Monday, January 22, 2007

BTW, It's Two Black Coaches Meeting in the Superbowl

Tony Dungy and Lovie Smith are the first Black head coaches meeting in the Super Bowl. Not African-American.

In case you didn't know, generally speaking, Black people do not refer to themselves as African-American. Jesse Jackson just kind of popularized the word and everybody ran with it. I was watching Shannon Sharpe on NFL Today yesterday and he "corrected" himself, saying "Black, uh, African-American head coaches." Silly man.

"African-American" is a silly phrase for many reasons, but it is not offensive. Neither is "Black." However, White people seem to prefer saying "African-American" and so some Black people adopt the term when they are around White people. If you want to say all those syllables, knock yourself out. I'm staying Black.

3 comments:

bosshog said...

white people in general are silly. they are deathly afraid of being labeled racist, so they walk on egg shells to not offend anybody. That's why they call black people 'african-american'- for some reason they think black people think 'black' is offensive. Jesse should play a trick on all white people. If he went on tv and said 'african-american' is offensive, that same day white people would stop using that lame term.

Vegan Viking said...

Group labeling makes for fascinating sociological study. What one group calls another group, what one group calls itself, how what one group calls another group can get "owned" by the other group, etc. It all seems sort of silly, but of course it's not trivial at all and can have serious ramifications. People who say "African-American" are at least on some level saying, "I don't want to offend you," and are hopefully saying "I respect you as a person and want to make sure you know that."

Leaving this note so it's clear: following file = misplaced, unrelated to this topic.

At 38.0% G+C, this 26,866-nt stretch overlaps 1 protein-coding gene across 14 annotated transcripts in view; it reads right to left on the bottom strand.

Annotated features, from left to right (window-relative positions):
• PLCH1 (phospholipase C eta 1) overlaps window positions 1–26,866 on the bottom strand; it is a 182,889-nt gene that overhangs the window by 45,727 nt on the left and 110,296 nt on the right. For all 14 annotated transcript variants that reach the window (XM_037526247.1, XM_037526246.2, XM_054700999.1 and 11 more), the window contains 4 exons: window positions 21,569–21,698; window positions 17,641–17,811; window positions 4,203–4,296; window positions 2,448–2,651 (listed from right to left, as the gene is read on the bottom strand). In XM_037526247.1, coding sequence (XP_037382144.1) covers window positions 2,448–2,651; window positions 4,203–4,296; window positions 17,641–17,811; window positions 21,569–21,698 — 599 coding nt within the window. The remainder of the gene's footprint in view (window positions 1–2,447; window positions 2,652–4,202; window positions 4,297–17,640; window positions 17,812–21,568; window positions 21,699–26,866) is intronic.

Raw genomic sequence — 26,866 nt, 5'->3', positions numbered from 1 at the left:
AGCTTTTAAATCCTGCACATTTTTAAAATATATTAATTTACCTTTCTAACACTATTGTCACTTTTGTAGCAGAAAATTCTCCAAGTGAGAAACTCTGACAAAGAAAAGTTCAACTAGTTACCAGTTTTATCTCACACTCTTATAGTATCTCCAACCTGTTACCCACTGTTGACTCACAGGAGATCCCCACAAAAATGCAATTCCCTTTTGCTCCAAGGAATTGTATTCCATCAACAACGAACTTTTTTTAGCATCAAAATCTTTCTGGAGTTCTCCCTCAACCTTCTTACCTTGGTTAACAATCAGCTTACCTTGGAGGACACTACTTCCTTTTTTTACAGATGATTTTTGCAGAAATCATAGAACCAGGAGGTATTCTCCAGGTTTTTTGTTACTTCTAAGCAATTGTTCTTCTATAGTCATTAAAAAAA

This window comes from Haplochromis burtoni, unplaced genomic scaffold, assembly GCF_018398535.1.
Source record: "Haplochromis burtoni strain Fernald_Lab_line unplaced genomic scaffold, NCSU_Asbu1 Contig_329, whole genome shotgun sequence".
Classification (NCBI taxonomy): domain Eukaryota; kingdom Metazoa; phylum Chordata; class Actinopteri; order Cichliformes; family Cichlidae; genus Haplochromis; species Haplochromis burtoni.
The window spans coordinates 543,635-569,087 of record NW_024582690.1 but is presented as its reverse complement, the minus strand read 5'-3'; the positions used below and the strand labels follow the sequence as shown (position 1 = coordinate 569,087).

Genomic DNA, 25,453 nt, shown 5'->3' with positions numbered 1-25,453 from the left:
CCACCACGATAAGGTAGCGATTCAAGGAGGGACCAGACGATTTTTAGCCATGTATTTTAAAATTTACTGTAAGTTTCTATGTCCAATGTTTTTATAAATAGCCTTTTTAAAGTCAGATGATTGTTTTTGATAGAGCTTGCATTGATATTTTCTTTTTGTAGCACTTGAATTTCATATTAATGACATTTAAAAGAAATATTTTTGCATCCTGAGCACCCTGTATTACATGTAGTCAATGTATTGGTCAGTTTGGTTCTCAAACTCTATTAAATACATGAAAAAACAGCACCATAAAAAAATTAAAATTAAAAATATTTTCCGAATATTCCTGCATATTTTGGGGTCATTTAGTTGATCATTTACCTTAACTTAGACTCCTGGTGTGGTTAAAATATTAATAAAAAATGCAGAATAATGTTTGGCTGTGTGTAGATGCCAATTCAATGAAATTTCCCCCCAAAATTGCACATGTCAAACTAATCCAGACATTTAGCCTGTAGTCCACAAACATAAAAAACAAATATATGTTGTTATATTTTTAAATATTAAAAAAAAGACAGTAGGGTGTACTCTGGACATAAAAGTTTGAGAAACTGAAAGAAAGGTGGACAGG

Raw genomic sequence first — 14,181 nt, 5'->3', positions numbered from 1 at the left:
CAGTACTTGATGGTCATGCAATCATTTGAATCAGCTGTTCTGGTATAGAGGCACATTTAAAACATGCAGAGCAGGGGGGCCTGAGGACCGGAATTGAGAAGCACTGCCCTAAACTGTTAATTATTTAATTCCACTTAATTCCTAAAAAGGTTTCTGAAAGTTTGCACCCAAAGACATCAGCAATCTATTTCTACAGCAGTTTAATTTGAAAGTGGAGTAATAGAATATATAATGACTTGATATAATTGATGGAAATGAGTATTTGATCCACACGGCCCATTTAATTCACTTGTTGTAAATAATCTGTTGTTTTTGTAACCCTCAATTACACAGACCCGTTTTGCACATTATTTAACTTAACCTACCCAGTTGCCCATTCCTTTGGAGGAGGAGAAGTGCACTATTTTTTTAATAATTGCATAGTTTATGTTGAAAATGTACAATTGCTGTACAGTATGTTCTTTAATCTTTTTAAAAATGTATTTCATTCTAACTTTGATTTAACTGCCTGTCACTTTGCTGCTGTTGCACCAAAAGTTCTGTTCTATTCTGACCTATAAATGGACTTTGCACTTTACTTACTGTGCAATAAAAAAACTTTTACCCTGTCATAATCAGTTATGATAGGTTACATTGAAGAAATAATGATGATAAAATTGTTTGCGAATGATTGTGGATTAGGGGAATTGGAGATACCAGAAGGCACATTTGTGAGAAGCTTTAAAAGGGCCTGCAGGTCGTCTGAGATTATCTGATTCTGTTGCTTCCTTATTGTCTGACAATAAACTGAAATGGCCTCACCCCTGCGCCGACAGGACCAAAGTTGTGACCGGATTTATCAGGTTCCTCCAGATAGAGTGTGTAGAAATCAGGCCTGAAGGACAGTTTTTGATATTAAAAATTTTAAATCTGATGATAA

I think I switch back and forth between "African-American" and "black" in teaching and conversation, but like a lot of liberal white guys, I'm always slightly uncomfortable and not sure what I'm "supposed" to be saying. If anything, the use of terms shows the level of discomfort and confusion people have about this sort of thing (the example of a black man correcting himself from "black" to "African-American" is a good example--was Sharpe in some production meetings where producers reminded everybody, "remember, it's 'African-American,' not 'black'? Who knows).

Badcock said...

I find that whenever dealing with any ethnic, religious or racial minority, simply saying "you people" gets the idea across.